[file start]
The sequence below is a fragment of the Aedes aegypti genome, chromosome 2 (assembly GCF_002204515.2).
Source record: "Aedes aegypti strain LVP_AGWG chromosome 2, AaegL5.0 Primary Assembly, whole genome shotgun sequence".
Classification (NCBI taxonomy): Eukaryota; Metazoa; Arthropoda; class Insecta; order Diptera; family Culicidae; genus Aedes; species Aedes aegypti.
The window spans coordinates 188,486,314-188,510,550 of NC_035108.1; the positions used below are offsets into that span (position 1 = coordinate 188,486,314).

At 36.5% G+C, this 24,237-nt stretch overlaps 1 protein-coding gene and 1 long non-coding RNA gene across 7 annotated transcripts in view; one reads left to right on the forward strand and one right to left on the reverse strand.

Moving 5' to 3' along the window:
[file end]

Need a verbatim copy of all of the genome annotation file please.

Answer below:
The sequence below is a fragment of the Aedes aegypti genome, chromosome 2 (assembly GCF_002204515.2).
Source record: "Aedes aegypti strain LVP_AGWG chromosome 2, AaegL5.0 Primary Assembly, whole genome shotgun sequence".
Classification (NCBI taxonomy): Eukaryota; Metazoa; Arthropoda; class Insecta; order Diptera; family Culicidae; genus Aedes; species Aedes aegypti.
The window spans coordinates 188,486,314-188,510,550 of NC_035108.1; the positions used below are offsets into that span (position 1 = coordinate 188,486,314).

At 36.5% G+C, this 24,237-nt stretch overlaps 1 protein-coding gene and 1 long non-coding RNA gene across 7 annotated transcripts in view; one reads left to right on the forward strand and one right to left on the reverse strand.

Moving 5' to 3' along the window: